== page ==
As the U.S. opens to Iraqis and Burmese, refugee ministries must adjust.
The stream of African refugees to the United States has slowed to a trickle, but the number of refugees from Iraq and Burma has recently exploded. For U.S. resettlement ministries, that change requires adapting to new crosscultural challenges.
Under strong domestic and international pressure, the U.S. accepted more than 12,000 Iraqi refugees between October 2007 and October 2008. The country let in only 1,608 the previous year, the Department of Homeland Security says. But unlike most refugees, Iraqis must at first adjust to a lower standard of living.
World Relief works with local churches to resettle refugees in 23 U.S. cities. The government gives it and like organizations $850 for each refugee. Half of that goes for case management, the other half for direct settlement aid. Since many Iraqi refugees are doctors, professors, and other educated professionals, the amount falls far short of expectations, said Barbara Cocchi, south regional director for World Relief’s U.S. ministries arm.
“They expect new furniture, new clothes; they expect more than almost any other refugee group we’ve had,” she said. “And because their culture is an in-your-face, demand culture, it doesn’t always go over well here.”
Burmese refugees have also been flooding the country after a change in government policy. A clause in the Patriot Act prohibited admitting refugees who had given “material support” to terrorists, even involuntarily or indirectly. The clause was defined so broadly, Cocchi said, it automatically excluded foreign nationals who most needed to claim refugee status.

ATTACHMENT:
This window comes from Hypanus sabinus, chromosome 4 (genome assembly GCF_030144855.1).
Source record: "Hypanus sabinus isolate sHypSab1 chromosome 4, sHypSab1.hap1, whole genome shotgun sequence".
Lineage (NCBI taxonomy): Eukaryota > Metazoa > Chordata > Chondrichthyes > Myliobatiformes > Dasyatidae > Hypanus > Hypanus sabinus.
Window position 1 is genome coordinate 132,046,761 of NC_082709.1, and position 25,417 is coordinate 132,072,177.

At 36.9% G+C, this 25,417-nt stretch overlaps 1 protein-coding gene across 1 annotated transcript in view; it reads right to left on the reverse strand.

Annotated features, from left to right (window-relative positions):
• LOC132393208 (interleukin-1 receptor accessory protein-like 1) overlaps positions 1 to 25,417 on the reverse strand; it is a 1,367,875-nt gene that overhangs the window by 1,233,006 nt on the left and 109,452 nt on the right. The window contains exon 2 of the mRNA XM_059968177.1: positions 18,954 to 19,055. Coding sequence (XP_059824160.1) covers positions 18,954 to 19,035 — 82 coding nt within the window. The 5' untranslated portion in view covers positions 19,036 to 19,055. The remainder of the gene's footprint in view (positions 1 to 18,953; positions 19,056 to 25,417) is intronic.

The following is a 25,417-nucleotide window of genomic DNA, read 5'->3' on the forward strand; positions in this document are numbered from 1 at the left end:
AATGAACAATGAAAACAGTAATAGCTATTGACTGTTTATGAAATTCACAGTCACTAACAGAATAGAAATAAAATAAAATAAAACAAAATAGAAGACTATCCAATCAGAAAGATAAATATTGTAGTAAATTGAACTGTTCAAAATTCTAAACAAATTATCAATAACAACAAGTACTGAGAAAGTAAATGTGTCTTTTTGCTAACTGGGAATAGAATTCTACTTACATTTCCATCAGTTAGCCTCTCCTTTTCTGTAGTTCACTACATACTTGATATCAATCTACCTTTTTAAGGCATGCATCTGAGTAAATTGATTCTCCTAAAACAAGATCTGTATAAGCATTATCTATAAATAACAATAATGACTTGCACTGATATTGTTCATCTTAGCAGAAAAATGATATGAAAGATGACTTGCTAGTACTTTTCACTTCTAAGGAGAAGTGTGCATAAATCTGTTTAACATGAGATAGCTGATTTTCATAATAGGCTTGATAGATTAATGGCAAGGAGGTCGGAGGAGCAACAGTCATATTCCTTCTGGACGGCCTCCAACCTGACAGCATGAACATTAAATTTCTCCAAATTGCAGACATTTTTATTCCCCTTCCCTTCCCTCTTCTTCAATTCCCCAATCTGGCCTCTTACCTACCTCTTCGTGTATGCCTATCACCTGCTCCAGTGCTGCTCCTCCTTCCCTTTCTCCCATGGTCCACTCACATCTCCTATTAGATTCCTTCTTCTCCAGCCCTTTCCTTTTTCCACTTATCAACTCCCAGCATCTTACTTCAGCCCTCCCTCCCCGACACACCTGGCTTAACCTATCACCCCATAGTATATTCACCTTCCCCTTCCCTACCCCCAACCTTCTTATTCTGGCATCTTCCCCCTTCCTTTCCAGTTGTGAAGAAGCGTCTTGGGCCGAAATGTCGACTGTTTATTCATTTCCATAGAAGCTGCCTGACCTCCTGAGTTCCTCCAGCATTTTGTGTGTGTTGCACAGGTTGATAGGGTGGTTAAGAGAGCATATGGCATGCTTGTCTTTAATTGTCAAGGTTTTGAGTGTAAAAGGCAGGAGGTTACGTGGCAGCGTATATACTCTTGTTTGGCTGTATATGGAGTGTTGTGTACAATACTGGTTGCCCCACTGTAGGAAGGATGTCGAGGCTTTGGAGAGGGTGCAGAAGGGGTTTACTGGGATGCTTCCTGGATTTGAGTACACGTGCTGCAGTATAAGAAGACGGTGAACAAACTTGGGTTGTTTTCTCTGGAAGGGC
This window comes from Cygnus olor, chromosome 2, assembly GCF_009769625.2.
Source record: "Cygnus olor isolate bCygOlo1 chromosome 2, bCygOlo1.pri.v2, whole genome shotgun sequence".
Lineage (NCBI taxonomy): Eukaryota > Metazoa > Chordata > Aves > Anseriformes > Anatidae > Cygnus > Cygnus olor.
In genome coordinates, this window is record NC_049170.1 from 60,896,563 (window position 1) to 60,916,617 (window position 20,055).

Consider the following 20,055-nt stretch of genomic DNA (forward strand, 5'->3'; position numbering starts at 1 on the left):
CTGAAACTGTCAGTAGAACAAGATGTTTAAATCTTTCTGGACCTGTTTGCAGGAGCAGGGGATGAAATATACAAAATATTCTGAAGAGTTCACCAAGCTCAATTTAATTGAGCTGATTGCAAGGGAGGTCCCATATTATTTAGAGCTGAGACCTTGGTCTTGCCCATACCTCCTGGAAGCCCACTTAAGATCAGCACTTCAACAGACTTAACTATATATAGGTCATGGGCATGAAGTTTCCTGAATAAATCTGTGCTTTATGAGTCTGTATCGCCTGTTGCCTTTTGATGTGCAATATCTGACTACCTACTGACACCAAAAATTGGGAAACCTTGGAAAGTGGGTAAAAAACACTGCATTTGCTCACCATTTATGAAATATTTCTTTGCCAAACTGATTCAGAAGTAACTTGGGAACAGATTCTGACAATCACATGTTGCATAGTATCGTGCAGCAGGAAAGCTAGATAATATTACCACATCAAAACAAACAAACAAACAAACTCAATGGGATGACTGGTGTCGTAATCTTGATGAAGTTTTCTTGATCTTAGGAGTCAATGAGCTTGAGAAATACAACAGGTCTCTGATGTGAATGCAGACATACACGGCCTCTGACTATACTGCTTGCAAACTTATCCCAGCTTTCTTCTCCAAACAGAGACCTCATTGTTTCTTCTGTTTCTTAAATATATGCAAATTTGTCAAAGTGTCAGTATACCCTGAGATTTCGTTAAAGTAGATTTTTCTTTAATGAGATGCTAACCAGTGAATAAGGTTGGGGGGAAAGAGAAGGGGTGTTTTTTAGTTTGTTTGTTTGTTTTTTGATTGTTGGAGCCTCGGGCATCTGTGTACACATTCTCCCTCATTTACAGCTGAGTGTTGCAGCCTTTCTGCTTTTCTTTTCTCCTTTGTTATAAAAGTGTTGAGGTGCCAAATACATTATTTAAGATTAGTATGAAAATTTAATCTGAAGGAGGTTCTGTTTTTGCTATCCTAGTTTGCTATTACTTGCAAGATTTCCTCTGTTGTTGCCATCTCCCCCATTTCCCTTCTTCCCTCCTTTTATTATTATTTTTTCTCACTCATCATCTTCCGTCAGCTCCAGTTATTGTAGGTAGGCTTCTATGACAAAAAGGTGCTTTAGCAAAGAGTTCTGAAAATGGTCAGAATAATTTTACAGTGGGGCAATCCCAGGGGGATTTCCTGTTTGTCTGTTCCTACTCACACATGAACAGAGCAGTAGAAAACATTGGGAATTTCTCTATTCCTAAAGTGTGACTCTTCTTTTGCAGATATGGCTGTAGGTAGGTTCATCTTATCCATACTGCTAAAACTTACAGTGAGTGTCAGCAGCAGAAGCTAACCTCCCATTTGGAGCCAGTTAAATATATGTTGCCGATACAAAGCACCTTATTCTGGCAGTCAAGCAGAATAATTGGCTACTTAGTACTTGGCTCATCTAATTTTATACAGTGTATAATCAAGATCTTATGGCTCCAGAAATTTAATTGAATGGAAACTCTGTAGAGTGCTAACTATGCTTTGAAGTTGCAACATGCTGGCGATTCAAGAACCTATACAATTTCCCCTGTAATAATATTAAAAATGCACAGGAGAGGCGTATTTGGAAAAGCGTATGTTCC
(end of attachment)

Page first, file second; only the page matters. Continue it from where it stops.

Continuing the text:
In December, the Department of Homeland Security began approving exemptions from the clause so that those forced to aid certain groups could still claim refugee status. Ten Burmese terrorist groups are among those listed in the exemption, said Chris Rhatigan, Department of Homeland Security spokesperson.
In July alone, the State Department approved 8,356 Burmese refugees—a figure equivalent to 60 percent of all Burmese refugees accepted in 2007. But the process isn’t running smoothly, said Jenny Hwang, director of advocacy for World Relief’s refugee program.
“It’s supremely slow going,” she said. “The way the administration is handling this issue is on a case-by-case basis, and they’re not acting fast enough.”
Still, the gates are opening to Iraqi and Burmese refugees just as they are closing to Africans. The primary refugee population in the 1990s, Africans are arriving less frequently, largely due to a temporary halt in the State Department’s family reunification program.
The Priority Three program allows refugees from certain countries (mainly in East Africa) an interview with the Department of State if a relative in the U.S. can prove a family relationship. The department halted the program this spring after DNA testing on African applicants showed that about 80 percent of applicants had no biological relationship with American residents.
It is unlikely that all of the cases deemed fraudulent were intentionally so, said Carleen Miller, executive director of Exodus Refugee International. Africans’ and Americans’ views of family can differ dramatically, she said.
“A friend or somebody who’s been close in the village has been a family member but may not be related by blood,” Miller said. “They see them as family because they’re very community-oriented people.”
The program suspension means fewer African refugees are entering the country, and for the near future, the Department of State is shifting its refugee focus to Asian and Middle Eastern countries.
“When Somali Bantus were coming in three to four years ago, that was a major shift,” Hwang said. “In a few years, once we get through the Burmese, it may be another population. It just depends on the political situation.”
Copyright 2008 Christianity Today.